The volume of groceries sold at the UK’s leading supermarkets rose by its highest year-on-year rate for 18 months.
Shoppers bought +0.8%¹ more groceries during the four weeks ending 24 February compared to the same period last year. The last time year-on-year volumes rose by more – excluding seasonality-affected periods – was +1.4%¹ in August 2016.
Whilst the growth in volume improved on recent times, the increasing amount shoppers spent fell back slightly as inflation started to peak. Year-on-year sales increased at the supermarkets by 1.8%¹, or 2.9% including the discounters. The corresponding figures in the previous four-week period were 2.7%¹ and 4.2%, respectively.
In contrast to non-food retailers, which are seeing weaker consumer demand than a year ago, grocery retailing continues to look positive. Much of the credit goes to the grocery retailers who’ve displayed a great balancing act at not passing on too much of the increased supply chain costs to the end shopper. As a result, consumers in general don’t feel the need to hold back on grocery shopping.
This confidence was illustrated by the fact that the amount of spend going on products with temporary price cuts or multi-buy offers remained relatively low at 27% of all sales going through the tills. This is a sign that supermarkets don’t need to go overboard on using promotions to encourage shoppers to spend. In fact, many of February’s promotions across the top four supermarkets, Waitrose and M&S focused more on ‘big nights in’, offering customers attractive, but cheaper, alternatives to dining out.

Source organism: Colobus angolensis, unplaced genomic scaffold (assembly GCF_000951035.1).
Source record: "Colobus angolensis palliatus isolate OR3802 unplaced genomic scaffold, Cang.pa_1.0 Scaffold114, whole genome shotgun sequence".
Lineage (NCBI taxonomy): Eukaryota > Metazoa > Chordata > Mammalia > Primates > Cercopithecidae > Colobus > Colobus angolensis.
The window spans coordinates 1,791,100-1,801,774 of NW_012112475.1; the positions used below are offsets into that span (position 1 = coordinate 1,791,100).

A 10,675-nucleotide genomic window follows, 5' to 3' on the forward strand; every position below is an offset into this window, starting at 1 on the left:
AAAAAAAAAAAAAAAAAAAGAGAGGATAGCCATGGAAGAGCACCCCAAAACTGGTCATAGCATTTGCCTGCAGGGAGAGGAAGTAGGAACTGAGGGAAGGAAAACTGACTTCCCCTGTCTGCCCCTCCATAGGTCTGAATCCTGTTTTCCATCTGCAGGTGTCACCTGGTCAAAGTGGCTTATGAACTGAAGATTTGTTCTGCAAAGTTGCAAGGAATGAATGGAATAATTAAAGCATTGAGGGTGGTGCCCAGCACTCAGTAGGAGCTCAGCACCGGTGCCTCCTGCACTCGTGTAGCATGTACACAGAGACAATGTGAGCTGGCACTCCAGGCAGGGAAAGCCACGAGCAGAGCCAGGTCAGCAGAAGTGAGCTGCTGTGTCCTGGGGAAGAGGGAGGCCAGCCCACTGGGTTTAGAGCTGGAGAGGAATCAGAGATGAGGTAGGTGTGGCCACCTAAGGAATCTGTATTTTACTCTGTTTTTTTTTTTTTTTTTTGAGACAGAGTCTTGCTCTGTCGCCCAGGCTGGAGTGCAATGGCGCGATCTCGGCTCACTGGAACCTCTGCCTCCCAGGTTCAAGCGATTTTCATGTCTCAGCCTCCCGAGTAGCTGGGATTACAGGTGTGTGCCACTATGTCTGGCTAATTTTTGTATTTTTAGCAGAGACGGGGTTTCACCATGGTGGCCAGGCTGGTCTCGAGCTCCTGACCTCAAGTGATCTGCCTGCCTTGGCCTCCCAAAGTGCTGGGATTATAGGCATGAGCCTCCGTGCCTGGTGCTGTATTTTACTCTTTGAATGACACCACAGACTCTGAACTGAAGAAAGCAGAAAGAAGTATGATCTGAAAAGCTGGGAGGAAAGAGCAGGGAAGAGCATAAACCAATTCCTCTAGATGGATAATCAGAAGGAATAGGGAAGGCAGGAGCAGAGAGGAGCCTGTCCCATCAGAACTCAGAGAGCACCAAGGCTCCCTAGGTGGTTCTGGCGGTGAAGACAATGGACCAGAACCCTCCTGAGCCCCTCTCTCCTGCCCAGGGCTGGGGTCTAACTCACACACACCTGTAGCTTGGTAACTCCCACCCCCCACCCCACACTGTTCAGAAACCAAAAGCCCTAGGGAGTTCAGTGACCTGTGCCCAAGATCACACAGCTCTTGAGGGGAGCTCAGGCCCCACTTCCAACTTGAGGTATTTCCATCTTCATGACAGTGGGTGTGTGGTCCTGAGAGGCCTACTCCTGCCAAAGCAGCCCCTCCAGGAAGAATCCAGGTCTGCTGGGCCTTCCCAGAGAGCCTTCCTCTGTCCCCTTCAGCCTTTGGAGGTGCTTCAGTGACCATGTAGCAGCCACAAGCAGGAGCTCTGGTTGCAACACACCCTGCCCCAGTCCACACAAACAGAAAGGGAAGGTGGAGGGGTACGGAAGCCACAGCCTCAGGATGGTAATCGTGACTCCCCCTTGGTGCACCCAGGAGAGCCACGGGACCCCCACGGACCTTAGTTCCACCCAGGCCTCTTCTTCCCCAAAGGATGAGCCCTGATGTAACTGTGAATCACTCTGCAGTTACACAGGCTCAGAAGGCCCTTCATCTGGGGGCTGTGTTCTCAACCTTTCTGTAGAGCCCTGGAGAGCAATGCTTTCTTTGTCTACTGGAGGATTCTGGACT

Over the twelve weeks ending 24 February, Tesco had the most improved year-on-year performance among the top four supermarkets (sales up 3.1%), followed by Asda (2.9%). Overall, Iceland (up 3.8%) had the best growth figures outside of the discounters.
The good news continues for the Big Four: Tesco and Asda are still attracting more shoppers, Morrisons growth was good – even against a good performance last year – and whilst Sainsbury has the lowest growth, visits and spend per visit are increasing.
Looking ahead, it suggests that the strategy of the major supermarkets to target improving like-for-like sales, being less reliant on new stores for growth and reducing operating costs to help invest in lower prices, could be the green shoots of a sustainable recovery.
All figures are from Nielsen Homescan Total Till unless otherwise stated.